Even here, looking out of a train window, we are in the territory of imagined profundity, of imposed sensuality and of what is essentially a romanticised fantasy.
The difficulty in describing this novel is that it essentially amounts to pure description. Description of mood, of landscape, of dogs herding sheep and women on trains and people in cafes, of small moments of awkwardness and tenderness between a new couple, of sex. I could, and am tempted to, simply quote and keep quoting and let Salter’s prose speak for me. There is little plot here, the affair occurs, the narrator imbues it with extraordinary eroticism and a sense of foreboding at its inevitable end, Phillip after all coming from a country and more importantly class quite different to that of Anne-Marie. All we have then is just short of 200 pages of description written in some of the finest prose I have read in many months.
Returning to the narrator, one suspicion I had in reading the novel is that he himself lusts after Anne-Marie, as he does over another woman in town whom he also fails to make any approach to in reality rather than dream. The narrator makes of Phillip a heroic figure, a man larger than life possessed of vitality and more importantly of Anne-Marie. We are in the realm of prurience, what we read is beautiful, but may be merely the erotic longings of a man too inadequate to find a woman of his own. Consider this description of Anne-Marie’s birth:
Anne-Marie Costallat, born October 8, 1944. I was beginning high school and masturbating twice a day, curling over it like a dead leaf, when she was born, in a bed of violets as she says-all French mothers tell their children that.
At times in the novel it is easy to imagine the narrator may be curling like a dead leaf long after he finished high school. A point which takes me on to the core of the novel, the descriptions of the couple themselves, sometimes as they eat dinner or window-shop struggling to find topics of conversation, but always inevitably leading back to them together in bed, every imagined scene returning them to the same essential act.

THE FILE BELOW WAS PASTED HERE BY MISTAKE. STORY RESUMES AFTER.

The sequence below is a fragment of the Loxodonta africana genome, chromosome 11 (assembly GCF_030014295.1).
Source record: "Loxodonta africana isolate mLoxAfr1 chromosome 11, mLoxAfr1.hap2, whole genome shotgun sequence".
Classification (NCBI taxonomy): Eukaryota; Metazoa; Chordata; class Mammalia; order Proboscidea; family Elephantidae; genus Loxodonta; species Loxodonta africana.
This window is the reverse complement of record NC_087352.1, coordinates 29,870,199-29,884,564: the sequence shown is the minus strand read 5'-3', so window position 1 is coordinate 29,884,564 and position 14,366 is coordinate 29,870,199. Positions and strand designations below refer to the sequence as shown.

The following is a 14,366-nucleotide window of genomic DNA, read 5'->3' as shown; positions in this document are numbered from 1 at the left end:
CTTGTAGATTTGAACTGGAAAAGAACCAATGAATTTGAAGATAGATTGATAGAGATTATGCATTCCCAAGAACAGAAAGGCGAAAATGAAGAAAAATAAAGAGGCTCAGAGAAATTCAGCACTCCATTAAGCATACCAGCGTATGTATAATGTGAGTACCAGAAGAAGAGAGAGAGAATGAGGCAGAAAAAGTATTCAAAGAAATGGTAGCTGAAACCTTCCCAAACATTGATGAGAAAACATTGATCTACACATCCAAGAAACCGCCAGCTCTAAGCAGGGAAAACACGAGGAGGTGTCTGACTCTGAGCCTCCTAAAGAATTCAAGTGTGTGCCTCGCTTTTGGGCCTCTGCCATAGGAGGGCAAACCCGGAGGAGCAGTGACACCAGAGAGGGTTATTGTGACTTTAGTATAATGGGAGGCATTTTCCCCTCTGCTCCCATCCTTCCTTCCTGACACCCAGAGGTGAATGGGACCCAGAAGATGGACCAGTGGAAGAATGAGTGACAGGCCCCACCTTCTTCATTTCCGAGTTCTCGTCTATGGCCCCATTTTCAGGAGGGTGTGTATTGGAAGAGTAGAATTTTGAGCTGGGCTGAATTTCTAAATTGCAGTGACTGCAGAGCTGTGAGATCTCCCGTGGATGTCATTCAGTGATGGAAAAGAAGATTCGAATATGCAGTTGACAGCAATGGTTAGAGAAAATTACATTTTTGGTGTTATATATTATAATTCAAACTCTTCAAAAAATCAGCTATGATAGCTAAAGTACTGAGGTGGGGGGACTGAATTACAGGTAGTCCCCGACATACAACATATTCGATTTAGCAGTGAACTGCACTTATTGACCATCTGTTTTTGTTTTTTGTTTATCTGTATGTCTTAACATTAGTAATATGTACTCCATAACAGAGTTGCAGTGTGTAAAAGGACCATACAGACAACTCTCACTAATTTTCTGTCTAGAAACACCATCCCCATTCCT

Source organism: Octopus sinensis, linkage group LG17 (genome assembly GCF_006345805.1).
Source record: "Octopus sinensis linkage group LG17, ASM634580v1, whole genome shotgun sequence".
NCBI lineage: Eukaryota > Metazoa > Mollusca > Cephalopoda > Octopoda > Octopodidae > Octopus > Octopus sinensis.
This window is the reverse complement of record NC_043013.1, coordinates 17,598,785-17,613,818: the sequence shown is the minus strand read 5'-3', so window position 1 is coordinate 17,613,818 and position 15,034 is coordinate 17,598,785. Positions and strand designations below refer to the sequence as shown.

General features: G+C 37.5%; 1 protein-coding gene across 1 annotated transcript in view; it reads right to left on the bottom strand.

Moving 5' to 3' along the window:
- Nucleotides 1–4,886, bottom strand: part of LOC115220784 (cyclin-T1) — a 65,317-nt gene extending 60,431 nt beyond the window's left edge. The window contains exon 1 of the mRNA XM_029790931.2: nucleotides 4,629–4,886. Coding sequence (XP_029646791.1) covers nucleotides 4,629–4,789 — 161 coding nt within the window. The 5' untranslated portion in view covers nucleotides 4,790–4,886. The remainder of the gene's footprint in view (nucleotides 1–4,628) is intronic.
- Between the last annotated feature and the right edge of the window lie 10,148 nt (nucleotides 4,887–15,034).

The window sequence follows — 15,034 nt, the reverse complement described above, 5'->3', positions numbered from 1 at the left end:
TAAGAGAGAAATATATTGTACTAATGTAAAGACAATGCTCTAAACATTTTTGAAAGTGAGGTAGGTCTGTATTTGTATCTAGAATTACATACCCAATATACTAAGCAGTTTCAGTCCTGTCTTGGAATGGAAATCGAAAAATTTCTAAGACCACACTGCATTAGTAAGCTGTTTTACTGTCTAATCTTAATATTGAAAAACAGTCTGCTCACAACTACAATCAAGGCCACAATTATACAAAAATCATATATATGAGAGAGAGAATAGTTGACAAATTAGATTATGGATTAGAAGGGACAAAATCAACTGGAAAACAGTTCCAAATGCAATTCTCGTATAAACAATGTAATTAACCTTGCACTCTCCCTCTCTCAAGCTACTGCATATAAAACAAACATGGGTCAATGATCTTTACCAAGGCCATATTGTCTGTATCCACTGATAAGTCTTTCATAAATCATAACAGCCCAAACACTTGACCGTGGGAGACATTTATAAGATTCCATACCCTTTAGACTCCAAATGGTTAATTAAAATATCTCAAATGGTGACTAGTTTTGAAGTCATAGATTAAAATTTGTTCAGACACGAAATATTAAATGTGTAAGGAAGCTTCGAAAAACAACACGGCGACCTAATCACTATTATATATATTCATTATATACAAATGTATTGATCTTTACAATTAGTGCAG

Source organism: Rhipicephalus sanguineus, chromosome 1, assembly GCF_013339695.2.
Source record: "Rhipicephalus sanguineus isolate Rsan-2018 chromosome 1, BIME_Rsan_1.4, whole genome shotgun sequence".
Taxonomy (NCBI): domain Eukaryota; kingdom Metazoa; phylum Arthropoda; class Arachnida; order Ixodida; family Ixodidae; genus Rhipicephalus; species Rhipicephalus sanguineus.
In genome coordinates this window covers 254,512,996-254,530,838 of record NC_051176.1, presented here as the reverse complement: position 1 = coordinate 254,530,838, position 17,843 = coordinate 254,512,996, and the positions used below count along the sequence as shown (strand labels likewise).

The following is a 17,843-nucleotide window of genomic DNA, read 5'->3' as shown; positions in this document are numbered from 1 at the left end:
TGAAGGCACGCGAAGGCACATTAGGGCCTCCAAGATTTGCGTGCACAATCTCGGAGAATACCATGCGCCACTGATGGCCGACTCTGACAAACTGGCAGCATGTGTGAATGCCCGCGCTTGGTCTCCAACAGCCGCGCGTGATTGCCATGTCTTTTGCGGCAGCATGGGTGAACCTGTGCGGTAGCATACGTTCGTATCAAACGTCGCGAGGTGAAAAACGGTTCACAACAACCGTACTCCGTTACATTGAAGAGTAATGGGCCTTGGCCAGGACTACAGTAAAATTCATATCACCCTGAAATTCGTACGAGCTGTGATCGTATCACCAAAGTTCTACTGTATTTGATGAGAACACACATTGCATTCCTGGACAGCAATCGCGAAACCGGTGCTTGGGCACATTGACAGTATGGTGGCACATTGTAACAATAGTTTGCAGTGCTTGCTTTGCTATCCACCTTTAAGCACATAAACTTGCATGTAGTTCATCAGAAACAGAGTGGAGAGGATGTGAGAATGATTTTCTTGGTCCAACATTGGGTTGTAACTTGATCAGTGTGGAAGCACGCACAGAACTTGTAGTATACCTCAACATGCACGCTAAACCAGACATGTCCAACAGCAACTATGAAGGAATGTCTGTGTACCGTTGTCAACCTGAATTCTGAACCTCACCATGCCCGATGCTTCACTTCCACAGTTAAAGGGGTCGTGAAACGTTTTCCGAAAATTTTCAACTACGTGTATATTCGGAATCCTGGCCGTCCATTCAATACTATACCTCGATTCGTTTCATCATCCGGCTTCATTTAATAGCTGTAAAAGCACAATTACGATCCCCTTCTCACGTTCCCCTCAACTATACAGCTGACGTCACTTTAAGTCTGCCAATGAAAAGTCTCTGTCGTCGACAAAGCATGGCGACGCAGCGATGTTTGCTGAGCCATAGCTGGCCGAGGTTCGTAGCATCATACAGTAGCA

She cannot be satisfied. She will not let him alone. She removes her clothes and calls to him. Once that night and twice the next morning he complies and in the faint darkness between lies awake, the lights of Dijon faint on the ceiling, the boulevards still. It’s a bitter night. Flats of rain are passing. Heavy drops ring in the gutter outside their window, but they are in a dovecote, they are pigeons between the eaves. The rain is falling all around them. Deep in feathers, breathing softly, they lie. His sperm swims slowly inside her, oozing out between her legs.
Most of the sex scenes are much more explicit than the above, often precise descriptions of what goes where, and how hard it goes there. Salter does not shy away from language that would shock some readers, using terms that in the 1960s were simply not uttered in public (and some which still are not).
Pastime then is an exploration of fantasy, it is also an exploration of a narrator who cannot at times help but impose himself or his concerns on scenes which he imagines taking place purely between Phillip and Anne-Marie. His insecurities, his inadequacies, constantly push forward and I suspect I missed a great deal about the narrator himself that a second (or closer first) reading would reveal.
Finally, a short word of warning. Pastime is a novel to read on a Sunday afternoon, without interruption. It is a work one should give time to, surrendering to its pace and to its descriptive richness. It is not a novel one should read on the way to work, bit by bit, an approach which robs it of much of its power and which near the end led to my counting pages to see how much I had to go. I am fairly confident that if you allowed yourself to enter the narrator’s world, it would reward, but reading it intermittently instead led to my feeling frustrated at the lack of incident and becoming a tad bored at yet another account of how wet Anne-Marie was and of the tightening of Phillip’s balls. I do think that was a fault in how I approached the novel, rather than one integral to the work itself, and I mention it so that anyone who reads this blog entry and is tempted to read the novel itself can avoid the same error.